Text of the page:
Thune praised Trump’s plan as a “good-faith offer” but argued that Democrats are opposed to it.

“My view is that ultimately a fallback position that can pass the House, the Senate and get signed would be DACA and border security, some sort of agreement between those two,” he said.

His comments Thursday indicate that some Senate Republicans, at least, would be willing to accept a more limited deal.

Other Republicans, such as Sens. David Perdue (Ga.) and James LankfordJames Paul LankfordSenate GOP waves Trump off early motion to dismiss impeachment charges On The Money: Lawmakers dismiss fears of another shutdown | Income for poorest Americans fell faster than thought | Net employment holds steady in September | Groups press Senate on retirement bill Lawmakers dismiss fresh fears of another government shutdown MORE (Okla.), who have been involved in immigration talks, however, say ending what they call “chain migration” and the visa lottery program must be part of any immigration deal.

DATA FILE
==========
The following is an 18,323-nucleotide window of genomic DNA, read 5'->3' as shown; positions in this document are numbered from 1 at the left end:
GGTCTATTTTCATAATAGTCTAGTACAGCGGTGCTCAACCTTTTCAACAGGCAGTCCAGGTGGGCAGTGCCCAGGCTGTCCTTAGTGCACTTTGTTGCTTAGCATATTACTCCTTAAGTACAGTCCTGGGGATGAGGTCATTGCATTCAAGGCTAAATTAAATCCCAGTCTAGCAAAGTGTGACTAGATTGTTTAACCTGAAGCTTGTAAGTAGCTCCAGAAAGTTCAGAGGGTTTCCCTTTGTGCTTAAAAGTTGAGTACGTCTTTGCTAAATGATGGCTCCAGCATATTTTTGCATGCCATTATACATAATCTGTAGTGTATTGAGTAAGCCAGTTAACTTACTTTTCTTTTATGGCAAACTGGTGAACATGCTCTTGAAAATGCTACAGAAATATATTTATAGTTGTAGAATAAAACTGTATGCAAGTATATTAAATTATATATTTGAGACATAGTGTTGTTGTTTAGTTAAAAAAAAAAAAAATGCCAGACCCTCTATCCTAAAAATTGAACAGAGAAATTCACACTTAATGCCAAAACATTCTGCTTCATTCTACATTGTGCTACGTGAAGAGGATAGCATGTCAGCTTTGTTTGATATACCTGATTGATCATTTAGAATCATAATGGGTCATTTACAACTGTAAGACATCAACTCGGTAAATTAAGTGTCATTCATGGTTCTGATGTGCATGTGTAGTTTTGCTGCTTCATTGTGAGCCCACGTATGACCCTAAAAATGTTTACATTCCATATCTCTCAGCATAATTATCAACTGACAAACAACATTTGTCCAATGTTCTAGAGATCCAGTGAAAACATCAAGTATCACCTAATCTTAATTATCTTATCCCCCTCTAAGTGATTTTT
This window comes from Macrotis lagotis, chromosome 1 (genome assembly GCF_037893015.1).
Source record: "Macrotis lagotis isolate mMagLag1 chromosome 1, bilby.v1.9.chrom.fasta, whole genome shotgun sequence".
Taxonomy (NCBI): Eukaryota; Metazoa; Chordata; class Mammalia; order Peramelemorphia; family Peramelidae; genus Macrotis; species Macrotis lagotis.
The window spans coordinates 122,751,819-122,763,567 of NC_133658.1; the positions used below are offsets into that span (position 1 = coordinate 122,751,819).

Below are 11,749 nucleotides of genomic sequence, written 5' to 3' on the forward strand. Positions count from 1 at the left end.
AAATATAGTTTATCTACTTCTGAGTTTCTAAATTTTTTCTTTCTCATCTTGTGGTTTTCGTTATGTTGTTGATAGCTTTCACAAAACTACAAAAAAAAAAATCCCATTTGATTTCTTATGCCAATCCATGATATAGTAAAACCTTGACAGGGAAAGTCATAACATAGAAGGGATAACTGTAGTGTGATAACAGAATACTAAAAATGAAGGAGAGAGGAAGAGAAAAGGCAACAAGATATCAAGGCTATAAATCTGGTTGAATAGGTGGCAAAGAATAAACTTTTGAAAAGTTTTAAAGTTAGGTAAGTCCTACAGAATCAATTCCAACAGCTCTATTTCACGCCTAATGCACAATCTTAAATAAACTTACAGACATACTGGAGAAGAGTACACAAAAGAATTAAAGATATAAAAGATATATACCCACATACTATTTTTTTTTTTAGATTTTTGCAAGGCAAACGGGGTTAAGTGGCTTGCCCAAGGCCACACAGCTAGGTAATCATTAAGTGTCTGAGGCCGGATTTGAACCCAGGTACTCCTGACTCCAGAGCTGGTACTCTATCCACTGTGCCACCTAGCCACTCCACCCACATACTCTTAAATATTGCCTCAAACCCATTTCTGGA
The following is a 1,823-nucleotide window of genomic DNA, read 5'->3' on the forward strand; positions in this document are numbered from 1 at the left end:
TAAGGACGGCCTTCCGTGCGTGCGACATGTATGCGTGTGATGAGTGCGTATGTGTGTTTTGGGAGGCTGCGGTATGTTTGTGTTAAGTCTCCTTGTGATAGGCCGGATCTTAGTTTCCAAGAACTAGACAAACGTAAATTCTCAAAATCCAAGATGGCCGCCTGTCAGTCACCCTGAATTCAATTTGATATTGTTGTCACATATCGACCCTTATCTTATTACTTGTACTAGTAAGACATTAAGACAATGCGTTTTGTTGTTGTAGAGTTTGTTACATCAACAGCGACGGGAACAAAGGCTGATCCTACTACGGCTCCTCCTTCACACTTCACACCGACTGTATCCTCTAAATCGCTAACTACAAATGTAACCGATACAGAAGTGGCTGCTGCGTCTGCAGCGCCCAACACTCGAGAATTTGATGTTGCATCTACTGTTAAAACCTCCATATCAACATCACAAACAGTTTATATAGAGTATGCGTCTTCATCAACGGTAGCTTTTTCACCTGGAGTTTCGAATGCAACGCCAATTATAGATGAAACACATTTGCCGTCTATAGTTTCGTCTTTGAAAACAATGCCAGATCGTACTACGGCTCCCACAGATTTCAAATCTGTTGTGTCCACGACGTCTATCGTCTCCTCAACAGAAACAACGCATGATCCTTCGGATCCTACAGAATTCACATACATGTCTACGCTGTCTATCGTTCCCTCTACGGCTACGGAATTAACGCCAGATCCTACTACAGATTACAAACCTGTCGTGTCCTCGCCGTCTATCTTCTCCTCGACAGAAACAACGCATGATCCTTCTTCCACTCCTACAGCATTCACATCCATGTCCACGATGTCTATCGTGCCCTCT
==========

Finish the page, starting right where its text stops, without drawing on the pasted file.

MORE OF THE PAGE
And in the House, it could be more difficult to pass a deal that just covers DACA and border security.

The immigration talks are closely tied to talks on a measure to keep the government funded, however, and some have speculated that an immigration deal might eventually be paired with a longer-term spending bill.

Congress faces a Feb. 8 deadline to pass a measure to keep the government open.